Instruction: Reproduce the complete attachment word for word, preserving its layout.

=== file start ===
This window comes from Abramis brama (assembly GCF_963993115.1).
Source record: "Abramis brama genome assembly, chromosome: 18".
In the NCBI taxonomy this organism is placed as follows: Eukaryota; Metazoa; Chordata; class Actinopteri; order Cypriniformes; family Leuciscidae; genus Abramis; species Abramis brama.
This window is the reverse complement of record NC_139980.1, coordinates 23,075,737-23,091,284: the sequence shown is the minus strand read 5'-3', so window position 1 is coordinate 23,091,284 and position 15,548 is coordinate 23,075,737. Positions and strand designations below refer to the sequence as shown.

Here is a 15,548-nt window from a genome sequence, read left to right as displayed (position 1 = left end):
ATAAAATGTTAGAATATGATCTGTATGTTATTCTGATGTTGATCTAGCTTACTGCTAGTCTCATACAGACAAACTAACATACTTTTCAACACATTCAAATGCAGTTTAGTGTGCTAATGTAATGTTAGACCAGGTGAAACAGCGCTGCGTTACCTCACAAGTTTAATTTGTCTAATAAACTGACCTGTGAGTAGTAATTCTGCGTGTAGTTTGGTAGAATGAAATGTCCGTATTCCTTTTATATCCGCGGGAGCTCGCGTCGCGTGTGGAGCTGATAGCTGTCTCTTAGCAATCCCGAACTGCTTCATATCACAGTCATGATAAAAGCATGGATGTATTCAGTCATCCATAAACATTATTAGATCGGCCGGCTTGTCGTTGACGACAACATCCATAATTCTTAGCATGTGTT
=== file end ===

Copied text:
This window comes from Abramis brama (assembly GCF_963993115.1).
Source record: "Abramis brama genome assembly, chromosome: 18".
In the NCBI taxonomy this organism is placed as follows: Eukaryota; Metazoa; Chordata; class Actinopteri; order Cypriniformes; family Leuciscidae; genus Abramis; species Abramis brama.
This window is the reverse complement of record NC_139980.1, coordinates 23,075,737-23,091,284: the sequence shown is the minus strand read 5'-3', so window position 1 is coordinate 23,091,284 and position 15,548 is coordinate 23,075,737. Positions and strand designations below refer to the sequence as shown.

Here is a 15,548-nt window from a genome sequence, read left to right as displayed (position 1 = left end):
ATAAAATGTTAGAATATGATCTGTATGTTATTCTGATGTTGATCTAGCTTACTGCTAGTCTCATACAGACAAACTAACATACTTTTCAACACATTCAAATGCAGTTTAGTGTGCTAATGTAATGTTAGACCAGGTGAAACAGCGCTGCGTTACCTCACAAGTTTAATTTGTCTAATAAACTGACCTGTGAGTAGTAATTCTGCGTGTAGTTTGGTAGAATGAAATGTCCGTATTCCTTTTATATCCGCGGGAGCTCGCGTCGCGTGTGGAGCTGATAGCTGTCTCTTAGCAATCCCGAACTGCTTCATATCACAGTCATGATAAAAGCATGGATGTATTCAGTCATCCATAAACATTATTAGATCGGCCGGCTTGTCGTTGACGACAACATCCATAATTCTTAGCATGTGTT